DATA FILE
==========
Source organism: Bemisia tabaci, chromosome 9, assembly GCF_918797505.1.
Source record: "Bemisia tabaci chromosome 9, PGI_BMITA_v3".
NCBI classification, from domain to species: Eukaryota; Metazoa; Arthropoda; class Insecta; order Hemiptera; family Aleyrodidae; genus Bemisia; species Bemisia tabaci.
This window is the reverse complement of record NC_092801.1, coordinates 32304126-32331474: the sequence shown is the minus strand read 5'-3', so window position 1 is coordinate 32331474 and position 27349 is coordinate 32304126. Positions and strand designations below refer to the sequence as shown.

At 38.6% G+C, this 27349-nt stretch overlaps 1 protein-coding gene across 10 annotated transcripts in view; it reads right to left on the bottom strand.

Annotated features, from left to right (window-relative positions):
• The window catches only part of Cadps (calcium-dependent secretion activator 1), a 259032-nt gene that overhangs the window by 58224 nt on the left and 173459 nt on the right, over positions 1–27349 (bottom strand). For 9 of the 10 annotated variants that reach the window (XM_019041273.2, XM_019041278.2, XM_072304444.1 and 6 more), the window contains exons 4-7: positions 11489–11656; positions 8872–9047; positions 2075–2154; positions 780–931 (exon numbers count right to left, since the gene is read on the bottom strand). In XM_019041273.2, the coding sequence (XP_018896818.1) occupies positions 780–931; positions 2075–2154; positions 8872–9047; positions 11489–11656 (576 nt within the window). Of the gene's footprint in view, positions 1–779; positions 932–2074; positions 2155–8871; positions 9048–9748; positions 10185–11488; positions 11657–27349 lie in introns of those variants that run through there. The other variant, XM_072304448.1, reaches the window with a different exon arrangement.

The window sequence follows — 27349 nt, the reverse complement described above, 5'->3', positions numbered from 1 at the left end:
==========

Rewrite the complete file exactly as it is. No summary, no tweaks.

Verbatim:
Source organism: Bemisia tabaci, chromosome 9, assembly GCF_918797505.1.
Source record: "Bemisia tabaci chromosome 9, PGI_BMITA_v3".
NCBI classification, from domain to species: Eukaryota; Metazoa; Arthropoda; class Insecta; order Hemiptera; family Aleyrodidae; genus Bemisia; species Bemisia tabaci.
This window is the reverse complement of record NC_092801.1, coordinates 32304126-32331474: the sequence shown is the minus strand read 5'-3', so window position 1 is coordinate 32331474 and position 27349 is coordinate 32304126. Positions and strand designations below refer to the sequence as shown.

At 38.6% G+C, this 27349-nt stretch overlaps 1 protein-coding gene across 10 annotated transcripts in view; it reads right to left on the bottom strand.

Annotated features, from left to right (window-relative positions):
• The window catches only part of Cadps (calcium-dependent secretion activator 1), a 259032-nt gene that overhangs the window by 58224 nt on the left and 173459 nt on the right, over positions 1–27349 (bottom strand). For 9 of the 10 annotated variants that reach the window (XM_019041273.2, XM_019041278.2, XM_072304444.1 and 6 more), the window contains exons 4-7: positions 11489–11656; positions 8872–9047; positions 2075–2154; positions 780–931 (exon numbers count right to left, since the gene is read on the bottom strand). In XM_019041273.2, the coding sequence (XP_018896818.1) occupies positions 780–931; positions 2075–2154; positions 8872–9047; positions 11489–11656 (576 nt within the window). Of the gene's footprint in view, positions 1–779; positions 932–2074; positions 2155–8871; positions 9048–9748; positions 10185–11488; positions 11657–27349 lie in introns of those variants that run through there. The other variant, XM_072304448.1, reaches the window with a different exon arrangement.

The window sequence follows — 27349 nt, the reverse complement described above, 5'->3', positions numbered from 1 at the left end: